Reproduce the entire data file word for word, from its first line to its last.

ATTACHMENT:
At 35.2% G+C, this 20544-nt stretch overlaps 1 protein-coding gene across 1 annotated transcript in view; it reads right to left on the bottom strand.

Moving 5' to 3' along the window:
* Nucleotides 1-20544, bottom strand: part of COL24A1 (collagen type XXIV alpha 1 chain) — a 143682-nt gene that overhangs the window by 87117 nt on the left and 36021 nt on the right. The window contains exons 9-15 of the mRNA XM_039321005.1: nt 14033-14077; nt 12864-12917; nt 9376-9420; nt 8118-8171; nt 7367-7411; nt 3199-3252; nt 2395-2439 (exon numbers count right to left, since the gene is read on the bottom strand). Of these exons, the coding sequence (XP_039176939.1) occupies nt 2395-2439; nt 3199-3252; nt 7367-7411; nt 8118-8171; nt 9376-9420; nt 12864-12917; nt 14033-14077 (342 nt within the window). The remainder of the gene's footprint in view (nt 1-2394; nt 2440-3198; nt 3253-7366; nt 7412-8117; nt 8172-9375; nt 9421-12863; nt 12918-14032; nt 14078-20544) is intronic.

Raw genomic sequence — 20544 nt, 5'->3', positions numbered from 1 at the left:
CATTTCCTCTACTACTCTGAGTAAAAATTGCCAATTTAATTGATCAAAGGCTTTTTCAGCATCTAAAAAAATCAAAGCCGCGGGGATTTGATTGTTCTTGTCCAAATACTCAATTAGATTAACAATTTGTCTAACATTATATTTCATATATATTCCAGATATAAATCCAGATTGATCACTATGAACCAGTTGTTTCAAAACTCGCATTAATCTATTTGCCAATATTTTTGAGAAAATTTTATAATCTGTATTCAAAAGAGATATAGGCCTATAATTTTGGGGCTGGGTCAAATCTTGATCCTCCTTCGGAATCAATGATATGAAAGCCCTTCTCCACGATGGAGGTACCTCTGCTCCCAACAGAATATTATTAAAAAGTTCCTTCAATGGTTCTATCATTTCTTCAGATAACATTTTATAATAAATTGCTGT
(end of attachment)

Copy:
At 35.2% G+C, this 20544-nt stretch overlaps 1 protein-coding gene across 1 annotated transcript in view; it reads right to left on the bottom strand.

Moving 5' to 3' along the window:
* Nucleotides 1-20544, bottom strand: part of COL24A1 (collagen type XXIV alpha 1 chain) — a 143682-nt gene that overhangs the window by 87117 nt on the left and 36021 nt on the right. The window contains exons 9-15 of the mRNA XM_039321005.1: nt 14033-14077; nt 12864-12917; nt 9376-9420; nt 8118-8171; nt 7367-7411; nt 3199-3252; nt 2395-2439 (exon numbers count right to left, since the gene is read on the bottom strand). Of these exons, the coding sequence (XP_039176939.1) occupies nt 2395-2439; nt 3199-3252; nt 7367-7411; nt 8118-8171; nt 9376-9420; nt 12864-12917; nt 14033-14077 (342 nt within the window). The remainder of the gene's footprint in view (nt 1-2394; nt 2440-3198; nt 3253-7366; nt 7412-8117; nt 8172-9375; nt 9421-12863; nt 12918-14032; nt 14078-20544) is intronic.

Raw genomic sequence — 20544 nt, 5'->3', positions numbered from 1 at the left:
CATTTCCTCTACTACTCTGAGTAAAAATTGCCAATTTAATTGATCAAAGGCTTTTTCAGCATCTAAAAAAATCAAAGCCGCGGGGATTTGATTGTTCTTGTCCAAATACTCAATTAGATTAACAATTTGTCTAACATTATATTTCATATATATTCCAGATATAAATCCAGATTGATCACTATGAACCAGTTGTTTCAAAACTCGCATTAATCTATTTGCCAATATTTTTGAGAAAATTTTATAATCTGTATTCAAAAGAGATATAGGCCTATAATTTTGGGGCTGGGTCAAATCTTGATCCTCCTTCGGAATCAATGATATGAAAGCCCTTCTCCACGATGGAGGTACCTCTGCTCCCAACAGAATATTATTAAAAAGTTCCTTCAATGGTTCTATCATTTCTTCAGATAACATTTTATAATAAATTGCTGT